Now I'm on hour two of our 11-hour train ride back home. Montreal is a city that speaks French and English, but in many places French is dominant. As soon as we arrive, I walked into our hotel and said "hello" to the receptionist. She pointedly said "Bonjour" back to me with a "You are in a French-speaking city" attitude. I ignored the vague hostility and instead became excited to try out my French, so I immediately said "Ca va" to her. This time, instead of speaking French, she pointedly responded, in English, "I am fine." In other words, her attitude began with "How dare you greet me assuming English is my native language?" followed by "How dare you think your French is good enough to converse with me?" That's right, she was angry I spoke English and then angry I spoke French. I was not deterred, however, and kept hauling out my French throughout the trip. Jack Latulippe, who brought me up to Montreal, was a great host and actually told me that I spoke with barely an American accent. He chose not to comment on the fact that I can only conjugate in the present tense and only with verbs ending in "er."



On Saturday night, we begged Jack to take us to an authentic Montreal restaurant. Unfortunately, he did. It was a very hip and popular restaurant that served Italian food with a Montreal spin, meaning the menu was full of "delicious" items like tripe, rabbit and wild boar. Despite the horrifying majority of food choices, the dinner actually wound up being delicious (I got fish, James pumpkin ravioli and Juli meatballs) and afterwards, Jack took us out to a dessert place that's an entire restaurant dedicated to chocolate. It was mind-bogglingly good. The next morning, however, there was a call back to the time in England when James got the black pudding thinking it was chocolate or something else delicious and discovered it actually consisted of intestines. This time I got a bagel at a buffet and saw little plastic cups with some kind of cream cheese inside. Just to clarify, I asked what kind of cream cheese it was and discovered it wasn't cream cheese at all. It looked like cream cheese but was instead a "Montreal specialty": ground up beef and pork. And coupe!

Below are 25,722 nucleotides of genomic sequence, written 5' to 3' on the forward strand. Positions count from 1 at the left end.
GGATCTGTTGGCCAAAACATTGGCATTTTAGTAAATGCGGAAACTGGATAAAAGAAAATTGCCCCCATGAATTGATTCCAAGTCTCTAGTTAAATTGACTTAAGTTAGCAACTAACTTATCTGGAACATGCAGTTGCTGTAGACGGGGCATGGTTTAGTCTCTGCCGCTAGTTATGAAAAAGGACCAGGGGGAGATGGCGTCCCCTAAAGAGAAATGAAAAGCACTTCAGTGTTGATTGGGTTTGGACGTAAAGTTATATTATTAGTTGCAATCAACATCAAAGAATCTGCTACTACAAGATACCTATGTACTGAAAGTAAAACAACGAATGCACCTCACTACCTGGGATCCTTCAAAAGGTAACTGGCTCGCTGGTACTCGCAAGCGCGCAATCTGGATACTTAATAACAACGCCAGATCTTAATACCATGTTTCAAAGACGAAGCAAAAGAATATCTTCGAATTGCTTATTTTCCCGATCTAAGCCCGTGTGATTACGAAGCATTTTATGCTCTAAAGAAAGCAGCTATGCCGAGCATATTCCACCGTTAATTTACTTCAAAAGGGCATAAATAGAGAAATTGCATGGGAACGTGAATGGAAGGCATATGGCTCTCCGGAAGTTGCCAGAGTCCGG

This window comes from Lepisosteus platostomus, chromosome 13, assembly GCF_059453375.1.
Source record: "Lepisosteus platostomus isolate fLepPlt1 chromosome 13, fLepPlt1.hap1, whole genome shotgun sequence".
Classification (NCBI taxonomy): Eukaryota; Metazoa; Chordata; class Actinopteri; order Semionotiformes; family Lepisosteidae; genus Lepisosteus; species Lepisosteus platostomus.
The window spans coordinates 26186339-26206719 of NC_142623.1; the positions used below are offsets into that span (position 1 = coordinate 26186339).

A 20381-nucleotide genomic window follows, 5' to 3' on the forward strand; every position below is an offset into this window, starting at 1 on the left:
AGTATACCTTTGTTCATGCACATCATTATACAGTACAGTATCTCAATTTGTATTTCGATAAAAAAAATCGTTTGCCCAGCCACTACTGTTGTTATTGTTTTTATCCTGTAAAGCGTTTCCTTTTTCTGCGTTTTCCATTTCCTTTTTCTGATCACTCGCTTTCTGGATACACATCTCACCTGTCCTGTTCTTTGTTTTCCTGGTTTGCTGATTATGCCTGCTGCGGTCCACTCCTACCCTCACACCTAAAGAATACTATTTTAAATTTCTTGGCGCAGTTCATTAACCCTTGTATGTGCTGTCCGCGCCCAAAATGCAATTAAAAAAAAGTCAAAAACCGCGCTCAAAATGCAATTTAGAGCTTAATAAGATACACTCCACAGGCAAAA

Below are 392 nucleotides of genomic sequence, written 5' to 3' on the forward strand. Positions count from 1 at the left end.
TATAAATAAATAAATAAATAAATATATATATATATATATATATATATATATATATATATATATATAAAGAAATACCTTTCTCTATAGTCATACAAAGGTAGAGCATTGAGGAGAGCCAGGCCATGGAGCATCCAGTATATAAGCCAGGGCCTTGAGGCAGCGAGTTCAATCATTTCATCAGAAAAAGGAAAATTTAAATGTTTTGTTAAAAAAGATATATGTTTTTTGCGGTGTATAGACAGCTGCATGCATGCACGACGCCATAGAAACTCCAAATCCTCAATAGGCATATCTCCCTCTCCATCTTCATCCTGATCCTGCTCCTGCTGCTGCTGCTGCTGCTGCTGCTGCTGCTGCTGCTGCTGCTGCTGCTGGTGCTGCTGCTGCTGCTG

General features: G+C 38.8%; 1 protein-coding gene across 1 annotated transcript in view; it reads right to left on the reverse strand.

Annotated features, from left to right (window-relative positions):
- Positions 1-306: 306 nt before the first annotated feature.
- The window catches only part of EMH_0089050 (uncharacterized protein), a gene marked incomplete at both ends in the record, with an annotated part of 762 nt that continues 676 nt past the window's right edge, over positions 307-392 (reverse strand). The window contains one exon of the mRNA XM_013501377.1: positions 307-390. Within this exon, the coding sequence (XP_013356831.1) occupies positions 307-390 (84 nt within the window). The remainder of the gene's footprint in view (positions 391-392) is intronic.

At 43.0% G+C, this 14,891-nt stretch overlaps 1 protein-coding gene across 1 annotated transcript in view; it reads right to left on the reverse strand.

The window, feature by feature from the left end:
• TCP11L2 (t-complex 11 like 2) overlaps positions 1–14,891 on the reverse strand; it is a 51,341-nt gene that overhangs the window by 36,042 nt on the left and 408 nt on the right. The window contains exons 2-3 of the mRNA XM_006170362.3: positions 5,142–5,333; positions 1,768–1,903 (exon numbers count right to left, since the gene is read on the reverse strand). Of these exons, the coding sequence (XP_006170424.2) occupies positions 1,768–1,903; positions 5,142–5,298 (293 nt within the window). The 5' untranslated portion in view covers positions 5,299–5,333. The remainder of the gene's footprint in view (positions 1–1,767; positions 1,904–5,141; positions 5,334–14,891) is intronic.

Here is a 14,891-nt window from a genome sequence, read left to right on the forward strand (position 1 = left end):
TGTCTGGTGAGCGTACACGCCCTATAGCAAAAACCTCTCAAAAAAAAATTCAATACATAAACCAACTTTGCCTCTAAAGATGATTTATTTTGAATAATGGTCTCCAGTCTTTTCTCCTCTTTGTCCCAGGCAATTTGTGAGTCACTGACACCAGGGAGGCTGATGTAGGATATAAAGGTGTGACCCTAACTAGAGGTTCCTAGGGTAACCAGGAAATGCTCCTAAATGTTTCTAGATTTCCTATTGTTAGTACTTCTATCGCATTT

Next Monday and Tuesday is the Gypsy of the Year, and I'm hosting for the fourth time. It's one of my favorite things to do, and I can't wait to stand in the wings and watch all the acts! You can get tickets at www.BroadwayCares.org. Before Gypsy of the Year, I'm heading up to the Art House in Provincetown to do Andrea Martin's show Dec. 4-5 (tix at www.PtownArtHouse.com). Alors, au revoir, mes amis….a la semaine que prochaine!

(Seth Rudetsky has played piano in the pits of many Broadway shows including Ragtime, Grease and The Phantom of the Opera. He was the artistic producer/conductor for the first five Actors Fund concerts including Dreamgirls and Hair, which were both recorded. As a performer, he appeared on Broadway in The Ritz and on TV in "All My Children," "Law and Order C.I." and on MTV's "Made" and "Legally Blonde: The Search for the Next Elle Woods." He has written the books "The Q Guide to Broadway" and "Broadway Nights," which was recorded as an audio book on Audible.com. He is currently the afternoon Broadway host on Sirius/XM radio and tours the country doing his comedy show, "Deconstructing Broadway." He can be contacted at his website SethRudetsky.com, where he has posted many video deconstructions.)